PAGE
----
Tri Tip Too

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The good news is the tri tip steak I made a while ago was deemed very good.

The bad news is I didn’t get to have any.  The steaks were smaller than I thought so I didn’t get a piece.  Same as when I was growing up, Dad would serve dinner family style and let everyone else pick their protein first.  Dad got the pieces everyone else didn’t want.  The last time I grilled tri tip steaks I got chicken.

I had to buy more.  This time I bought the entire roast and carved it into steaks myself.  At roughly a pound and a half I saved $1.50.

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The triangle pieces are small and the first cut had a pretty thick cap of fat making the “steak” even smaller.  I now understand why butchers turned this muscle into stew meat.

Tonight I am marinating the steaks in a lemon soy bath.  We’ll see how they turn out.

Update 6:00 PM

The steaks turned out great.  I froze the strip steak like pieces and grilled the smaller chunks.  I managed to cook the meat until it was medium and it wasn’t tough or chewy.  Don’t cook tri tip past medium or you will end up with chewy odd shaped hockey pucks.  The marinade turned out decent for a throw together bath.

Tri Tip Steak

The Tri-Tip roast/steak is a 1.5 to 2.5 pound triangular-shaped cut from the beef sirloin…

For years, the Tri Tip found itself as part of the bone-in sirloin steak, hanging off the end as an odd shaped strip that usually got cut off and made into kabob meat or cube steaks.  With a mere 4-5 LBS or so per animal, nobody really missed it.

via Supper is Ready!: Tri Tip: Good Eat’n, Great Price!.

Image courtesy of Supper is Ready! blog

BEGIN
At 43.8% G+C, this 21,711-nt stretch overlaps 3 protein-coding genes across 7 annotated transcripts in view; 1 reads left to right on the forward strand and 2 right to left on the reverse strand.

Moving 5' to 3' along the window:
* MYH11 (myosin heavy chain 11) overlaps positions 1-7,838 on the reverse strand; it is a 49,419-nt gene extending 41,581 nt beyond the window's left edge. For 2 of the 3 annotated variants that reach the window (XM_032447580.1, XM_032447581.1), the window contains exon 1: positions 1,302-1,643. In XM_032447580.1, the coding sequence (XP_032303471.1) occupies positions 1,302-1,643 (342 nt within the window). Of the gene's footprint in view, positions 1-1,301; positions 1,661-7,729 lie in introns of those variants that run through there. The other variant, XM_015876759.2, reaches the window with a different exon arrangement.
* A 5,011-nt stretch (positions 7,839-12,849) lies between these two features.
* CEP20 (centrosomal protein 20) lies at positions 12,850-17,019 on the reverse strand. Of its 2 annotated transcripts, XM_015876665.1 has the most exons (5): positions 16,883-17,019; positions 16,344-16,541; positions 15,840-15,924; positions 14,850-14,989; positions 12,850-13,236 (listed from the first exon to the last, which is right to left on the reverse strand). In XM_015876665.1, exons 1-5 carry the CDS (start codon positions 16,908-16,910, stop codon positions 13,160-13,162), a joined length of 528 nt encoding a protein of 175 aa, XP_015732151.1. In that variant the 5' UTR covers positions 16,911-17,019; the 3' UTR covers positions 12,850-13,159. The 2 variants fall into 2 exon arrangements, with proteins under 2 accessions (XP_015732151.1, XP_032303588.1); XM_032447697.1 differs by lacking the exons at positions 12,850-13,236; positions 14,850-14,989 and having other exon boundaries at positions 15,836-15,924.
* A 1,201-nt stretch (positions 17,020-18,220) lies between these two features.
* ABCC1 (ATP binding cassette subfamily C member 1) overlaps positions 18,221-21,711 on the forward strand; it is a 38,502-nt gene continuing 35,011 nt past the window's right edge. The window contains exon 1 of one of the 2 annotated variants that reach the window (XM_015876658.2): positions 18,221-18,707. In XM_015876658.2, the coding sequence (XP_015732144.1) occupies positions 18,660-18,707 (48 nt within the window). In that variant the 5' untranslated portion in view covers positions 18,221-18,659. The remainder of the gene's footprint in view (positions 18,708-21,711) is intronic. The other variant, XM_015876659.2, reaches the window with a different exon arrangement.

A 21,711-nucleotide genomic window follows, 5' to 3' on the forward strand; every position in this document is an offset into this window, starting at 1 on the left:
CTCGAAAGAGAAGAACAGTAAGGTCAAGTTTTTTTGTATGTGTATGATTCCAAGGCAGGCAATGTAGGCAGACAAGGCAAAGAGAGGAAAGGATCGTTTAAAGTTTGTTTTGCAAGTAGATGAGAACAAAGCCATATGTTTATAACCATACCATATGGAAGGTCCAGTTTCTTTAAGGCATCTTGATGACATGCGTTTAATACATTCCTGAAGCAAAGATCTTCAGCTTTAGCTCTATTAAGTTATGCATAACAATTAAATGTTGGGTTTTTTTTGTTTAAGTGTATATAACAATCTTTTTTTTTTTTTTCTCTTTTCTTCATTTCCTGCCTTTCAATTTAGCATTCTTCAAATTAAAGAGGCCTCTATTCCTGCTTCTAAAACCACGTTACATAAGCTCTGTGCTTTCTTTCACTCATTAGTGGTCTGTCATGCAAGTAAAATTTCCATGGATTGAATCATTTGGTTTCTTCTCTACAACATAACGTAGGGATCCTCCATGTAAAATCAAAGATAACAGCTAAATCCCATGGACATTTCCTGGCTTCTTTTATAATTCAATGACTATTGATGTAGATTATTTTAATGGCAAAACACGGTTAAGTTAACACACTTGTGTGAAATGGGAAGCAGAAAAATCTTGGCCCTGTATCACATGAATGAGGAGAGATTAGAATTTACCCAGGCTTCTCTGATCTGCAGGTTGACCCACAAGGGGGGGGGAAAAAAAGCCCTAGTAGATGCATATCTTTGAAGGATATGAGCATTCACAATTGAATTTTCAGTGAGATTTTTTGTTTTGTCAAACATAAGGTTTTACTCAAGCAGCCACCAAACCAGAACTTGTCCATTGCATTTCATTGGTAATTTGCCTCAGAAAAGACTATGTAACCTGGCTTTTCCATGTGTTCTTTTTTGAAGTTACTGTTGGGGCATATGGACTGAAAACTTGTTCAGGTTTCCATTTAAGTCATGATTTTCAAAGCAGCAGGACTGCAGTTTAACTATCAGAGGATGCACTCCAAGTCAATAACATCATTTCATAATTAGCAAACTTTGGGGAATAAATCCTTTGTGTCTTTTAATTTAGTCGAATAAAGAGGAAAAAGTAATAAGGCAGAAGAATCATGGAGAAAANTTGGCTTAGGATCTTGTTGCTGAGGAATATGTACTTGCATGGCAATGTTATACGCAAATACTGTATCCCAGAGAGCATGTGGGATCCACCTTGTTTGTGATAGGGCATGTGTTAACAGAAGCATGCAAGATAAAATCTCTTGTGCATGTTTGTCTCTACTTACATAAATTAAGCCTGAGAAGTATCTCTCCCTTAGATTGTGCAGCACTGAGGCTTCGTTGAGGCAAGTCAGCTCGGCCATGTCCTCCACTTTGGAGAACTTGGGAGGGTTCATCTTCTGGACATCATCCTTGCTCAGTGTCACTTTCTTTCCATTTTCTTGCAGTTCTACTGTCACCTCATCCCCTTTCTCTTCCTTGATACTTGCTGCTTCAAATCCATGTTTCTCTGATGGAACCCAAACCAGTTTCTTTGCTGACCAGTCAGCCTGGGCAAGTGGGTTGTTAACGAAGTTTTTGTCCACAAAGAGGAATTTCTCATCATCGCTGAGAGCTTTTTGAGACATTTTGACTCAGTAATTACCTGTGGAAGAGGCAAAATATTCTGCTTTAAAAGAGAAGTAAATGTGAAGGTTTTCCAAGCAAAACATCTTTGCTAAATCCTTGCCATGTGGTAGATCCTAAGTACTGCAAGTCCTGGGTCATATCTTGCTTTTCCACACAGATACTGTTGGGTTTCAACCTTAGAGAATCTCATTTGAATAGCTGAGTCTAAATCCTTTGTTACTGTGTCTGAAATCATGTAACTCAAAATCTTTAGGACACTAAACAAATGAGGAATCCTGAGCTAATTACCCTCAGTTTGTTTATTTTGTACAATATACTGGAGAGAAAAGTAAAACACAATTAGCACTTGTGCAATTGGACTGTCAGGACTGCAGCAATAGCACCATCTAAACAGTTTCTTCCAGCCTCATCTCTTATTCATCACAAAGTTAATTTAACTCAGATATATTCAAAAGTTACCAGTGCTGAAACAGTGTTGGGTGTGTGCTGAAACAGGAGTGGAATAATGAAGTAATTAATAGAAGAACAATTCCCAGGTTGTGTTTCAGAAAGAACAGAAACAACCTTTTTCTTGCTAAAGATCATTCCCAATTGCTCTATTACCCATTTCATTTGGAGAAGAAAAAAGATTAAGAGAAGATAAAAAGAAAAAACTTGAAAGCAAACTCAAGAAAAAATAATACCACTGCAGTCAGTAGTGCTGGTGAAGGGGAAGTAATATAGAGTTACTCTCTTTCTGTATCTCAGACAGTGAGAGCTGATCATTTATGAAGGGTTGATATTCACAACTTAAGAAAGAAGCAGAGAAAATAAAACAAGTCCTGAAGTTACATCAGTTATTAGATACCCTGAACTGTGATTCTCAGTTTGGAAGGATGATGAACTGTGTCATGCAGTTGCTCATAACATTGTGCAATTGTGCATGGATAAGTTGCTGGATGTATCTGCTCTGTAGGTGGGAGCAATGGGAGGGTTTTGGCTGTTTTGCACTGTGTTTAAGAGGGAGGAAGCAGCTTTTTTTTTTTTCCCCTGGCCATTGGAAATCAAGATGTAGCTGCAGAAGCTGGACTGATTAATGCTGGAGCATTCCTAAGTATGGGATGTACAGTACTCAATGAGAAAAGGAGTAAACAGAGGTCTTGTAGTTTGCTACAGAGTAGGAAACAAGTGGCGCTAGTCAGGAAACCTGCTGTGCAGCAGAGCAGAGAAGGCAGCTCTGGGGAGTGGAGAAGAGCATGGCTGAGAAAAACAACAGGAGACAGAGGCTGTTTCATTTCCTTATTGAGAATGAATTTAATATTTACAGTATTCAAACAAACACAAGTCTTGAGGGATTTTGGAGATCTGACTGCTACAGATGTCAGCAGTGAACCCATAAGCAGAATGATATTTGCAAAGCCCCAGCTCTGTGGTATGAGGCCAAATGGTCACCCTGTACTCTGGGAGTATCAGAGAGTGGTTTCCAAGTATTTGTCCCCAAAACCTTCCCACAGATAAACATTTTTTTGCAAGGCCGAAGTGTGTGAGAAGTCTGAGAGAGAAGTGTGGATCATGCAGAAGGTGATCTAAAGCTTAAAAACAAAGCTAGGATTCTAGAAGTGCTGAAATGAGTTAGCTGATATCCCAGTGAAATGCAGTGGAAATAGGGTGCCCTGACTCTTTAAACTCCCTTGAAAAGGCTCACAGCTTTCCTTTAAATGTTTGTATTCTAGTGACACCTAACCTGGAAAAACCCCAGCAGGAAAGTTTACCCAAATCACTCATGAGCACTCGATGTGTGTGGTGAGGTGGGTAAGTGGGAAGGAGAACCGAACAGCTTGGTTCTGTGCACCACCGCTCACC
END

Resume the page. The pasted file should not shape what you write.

As a kid growing up, steak was a rare treat.  Dad would pick up Top Sirloin from the local King’s Market, pop them under the broiler, and serve with baked potatoes and a vegetable.  For health reasons I don’t eat as much steak as I did when I was younger.  But every now and then I enjoy a nice steak.  My first experience with a Tri Tip was in a local restaurant and I felt this particular cut possessed extremely good beefy flavor.  At the store I found some Tri Tip steaks, grass-fed and drug free.  Tonight, we’ll be trying this cut marinated and grilled.

Sunday 02.17.13

There are three grocery stores within a 3 mile radius of the house I normally shop at.  I don’t favor one over the others as each store has its pros and cons.  Shopping the sales is a favorite pastime of mine.  There are many occasions when the evening meal is not determined until I find what looks good at the store.  And if it’s on sale I am in Heaven.  The problem I have had recently is buying too much of what’s on sale.  Who can resist the family pack of chicken tenders at $1.99 a pound?  This is the crux of my affliction.  What do you do with 10 pounds of chicken tenders and just two mouths to feed?

I admit I am getting better at not buying everything I see simply because the price is irresistible.   The worst transgression recently turned out to be 10 pounds of boneless chicken thighs.  I love boneless chicken thighs but I had a hard time figuring out what to cook with those flavorful pieces of the bird.  So I ended up freezing most of the meat.  And you end up making meals with chicken thighs for a long, long time.

For the past couple of months, I’ve been disciplining myself to buy less.  The only other solution I can think of is to find more people to cook for.  This is the hand I’ve been dealt.

Wish me well this morning.  I’m going shopping.

P.S. – I have 5 pounds of organic carrots I bought a few days ago.  Anyone have any good carrot recipes?

 

How The Internet Is Killing The Family Recipe – Big Think

Nearly half of Americans believe that in the next 15 years, more people will learn to cook from instructional videos online rather than from their parents. That’s according to a new survey of more than 1,000 Americans conducted by Allrecipes, one of the first major recipe websites.

via How The Internet Is Killing The Family Recipe | Think Tank | Big Think.

I respectfully disagree.� Besides, a sample size of 1000 carries no statistical significance.

via How The Internet Is Killing The Family Recipe – Big Think.